Blog Post

Trouble Looms in Wake of Troop Withdrawal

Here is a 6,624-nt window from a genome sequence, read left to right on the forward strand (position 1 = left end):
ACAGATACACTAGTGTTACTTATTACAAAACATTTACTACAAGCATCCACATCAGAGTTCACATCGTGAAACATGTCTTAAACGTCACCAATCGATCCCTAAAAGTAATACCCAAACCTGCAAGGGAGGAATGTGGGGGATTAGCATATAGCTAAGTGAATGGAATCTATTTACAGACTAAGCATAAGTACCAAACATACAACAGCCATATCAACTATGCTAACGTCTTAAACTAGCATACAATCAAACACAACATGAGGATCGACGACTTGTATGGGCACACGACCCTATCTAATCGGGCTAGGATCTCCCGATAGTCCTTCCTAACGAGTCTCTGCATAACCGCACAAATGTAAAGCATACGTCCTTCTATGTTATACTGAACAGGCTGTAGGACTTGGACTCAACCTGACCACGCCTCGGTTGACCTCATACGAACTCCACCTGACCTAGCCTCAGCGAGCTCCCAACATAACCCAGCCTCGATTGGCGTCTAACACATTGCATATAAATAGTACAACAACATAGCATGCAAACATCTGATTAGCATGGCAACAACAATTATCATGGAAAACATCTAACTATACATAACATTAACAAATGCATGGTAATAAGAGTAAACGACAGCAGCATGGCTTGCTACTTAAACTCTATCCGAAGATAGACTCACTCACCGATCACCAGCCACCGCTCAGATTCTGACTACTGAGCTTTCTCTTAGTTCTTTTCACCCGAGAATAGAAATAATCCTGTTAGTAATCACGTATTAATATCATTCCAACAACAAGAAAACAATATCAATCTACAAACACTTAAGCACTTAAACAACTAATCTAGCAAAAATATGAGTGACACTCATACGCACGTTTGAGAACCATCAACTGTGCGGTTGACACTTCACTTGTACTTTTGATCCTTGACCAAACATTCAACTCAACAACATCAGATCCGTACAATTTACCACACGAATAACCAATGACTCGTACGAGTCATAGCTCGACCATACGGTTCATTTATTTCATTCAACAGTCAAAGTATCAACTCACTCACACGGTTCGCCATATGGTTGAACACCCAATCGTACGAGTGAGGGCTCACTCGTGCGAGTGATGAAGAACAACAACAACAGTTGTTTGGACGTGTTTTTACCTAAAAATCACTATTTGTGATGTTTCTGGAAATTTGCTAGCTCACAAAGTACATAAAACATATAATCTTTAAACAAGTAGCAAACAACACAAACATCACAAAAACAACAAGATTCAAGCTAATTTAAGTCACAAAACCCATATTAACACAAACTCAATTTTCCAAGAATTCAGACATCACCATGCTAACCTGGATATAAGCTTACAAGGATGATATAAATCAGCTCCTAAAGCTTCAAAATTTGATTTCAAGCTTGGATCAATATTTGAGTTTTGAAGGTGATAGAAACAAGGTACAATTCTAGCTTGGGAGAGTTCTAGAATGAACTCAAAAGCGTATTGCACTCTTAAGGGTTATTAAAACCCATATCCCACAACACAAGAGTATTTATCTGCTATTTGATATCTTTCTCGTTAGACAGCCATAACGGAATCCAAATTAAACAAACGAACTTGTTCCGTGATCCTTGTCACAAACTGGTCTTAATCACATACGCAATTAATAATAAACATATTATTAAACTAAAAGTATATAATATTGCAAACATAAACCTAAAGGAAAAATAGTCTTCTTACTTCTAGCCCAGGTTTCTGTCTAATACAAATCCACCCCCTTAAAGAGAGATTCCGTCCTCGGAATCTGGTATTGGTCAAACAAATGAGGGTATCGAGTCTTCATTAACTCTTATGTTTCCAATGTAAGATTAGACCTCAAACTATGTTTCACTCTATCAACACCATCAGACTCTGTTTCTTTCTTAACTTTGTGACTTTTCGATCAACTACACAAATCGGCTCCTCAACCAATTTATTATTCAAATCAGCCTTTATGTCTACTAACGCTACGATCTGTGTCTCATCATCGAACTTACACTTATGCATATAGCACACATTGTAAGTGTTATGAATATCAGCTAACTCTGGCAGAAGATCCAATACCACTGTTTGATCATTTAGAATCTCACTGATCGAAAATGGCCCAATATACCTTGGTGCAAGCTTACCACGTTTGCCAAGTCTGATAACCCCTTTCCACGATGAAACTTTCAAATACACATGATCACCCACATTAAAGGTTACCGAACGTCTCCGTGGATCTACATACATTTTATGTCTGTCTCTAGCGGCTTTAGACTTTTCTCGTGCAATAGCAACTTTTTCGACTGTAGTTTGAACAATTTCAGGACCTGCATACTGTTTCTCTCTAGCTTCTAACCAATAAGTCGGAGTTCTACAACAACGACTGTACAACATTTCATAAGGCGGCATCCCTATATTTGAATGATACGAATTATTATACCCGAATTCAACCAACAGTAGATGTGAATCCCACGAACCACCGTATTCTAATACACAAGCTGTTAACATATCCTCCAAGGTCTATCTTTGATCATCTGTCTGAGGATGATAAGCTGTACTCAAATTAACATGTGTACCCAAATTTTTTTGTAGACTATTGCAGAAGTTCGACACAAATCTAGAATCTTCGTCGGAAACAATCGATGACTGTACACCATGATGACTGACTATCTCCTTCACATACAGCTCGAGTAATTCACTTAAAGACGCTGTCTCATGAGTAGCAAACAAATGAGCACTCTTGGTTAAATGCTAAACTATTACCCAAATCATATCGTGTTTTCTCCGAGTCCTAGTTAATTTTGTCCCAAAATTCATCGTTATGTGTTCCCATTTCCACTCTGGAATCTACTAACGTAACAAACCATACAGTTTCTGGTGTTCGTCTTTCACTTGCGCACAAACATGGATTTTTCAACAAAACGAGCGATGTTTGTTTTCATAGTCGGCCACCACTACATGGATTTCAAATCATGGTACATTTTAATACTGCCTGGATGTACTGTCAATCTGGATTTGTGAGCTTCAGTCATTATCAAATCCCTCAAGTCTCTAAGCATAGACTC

By Susan Brinkmann, OCDS Staff Journalist In spite of the President's triumphant speech about the formal end to U.S. combat operations in Iraq, made only days after the Congressional Budget Office (CBO) reported that the 2009 stimulus package cost more than the entire Iraq war, now the Iraqis are saying the pullout is poorly timed and is leaving them with no government, and no security. "It's not the right time," Johaina Mohammed, a 40-year-old teacher from Baghdad, told the Associated Press (AP). "There is no government, the security is deteriorating, and there is no trust."   Vice President Joe Biden is in Iraq to make an appeal to Iraqi leaders, including Prime Minister Nouri al-Maliki, to end the political deadlock and seat a new government. There was no clear winner in the last election, which took place on March 7, and insurgents are capitalizing on the uncertainty to attack Iraqi security forces. An uptick in violence, such as the attack that killed 56 people last week, have left many Iraqis worried that without American soldiers, their country will revert to a dictatorship. "They should go, but the security situation is too fragile for the Americans to withdraw now," said Mohammed Hussein Abbas, a Shiite from the town of Hillah south of Baghdad. "They should wait for the government to be formed and then withdraw."   The decision to draw down to 50,000 troops was made by President Barack Obama, and is not part of the security agreement between Iraq and the U.S. which calls for the withdrawal of American troops by the end of 2011. Another concern about the early withdrawal of troops is that the country could be taken over by its neighbors, such as the increasingly aggressive Iran who many believe is waiting to fill the power vacuum created by the departing troops. "The U.S. withdrawal will put Iraq into the lap of Iran," Ali Mussa, a 46-year-old engineer from eastern Baghdad, told the AP. Even though Iraqis have a much higher quality of life than during Saddam's reign of terror, with access to the internet, satellite television, cell phones and laptops, a constant shortage of electricity, water and jobs continues to plague their daily life. "The U.S withdrawal will worsen the situation," said Riyadh Hadi, 47. "Corruption is now clandestine, but after the American withdrawal it will be out in the open and widespread among Iraqi officials." The success of the pullout remains to be seen, and Americans are among the doubters, especially after the release of a CBO report showing that Obama's 2009 stimulus bill cost $100 billion more than the entire Iraq war. The CBO estimates the total war cost at $709 billion, while the stimulus cost $862 billion. In addition, they found that spending on the Iraqi war accounted for just 3.2 percent of all federal spending while the war lasted, which amounts to less than one quarter of what was spent on Medicare in the same time frame. Like many Americans, Iraqis also believe the president is playing domestic politics with the war instead of doing what is truly best for their country. "The Americans should think about the door they're walking out of," Sheik Ali Hatem Sulaiman al-Dulaimi, an influential tribal leader from Anbar province told the AP. "This is the destiny of a nation." © All Rights Reserved, Living His Life Abundantly®/Women of Grace®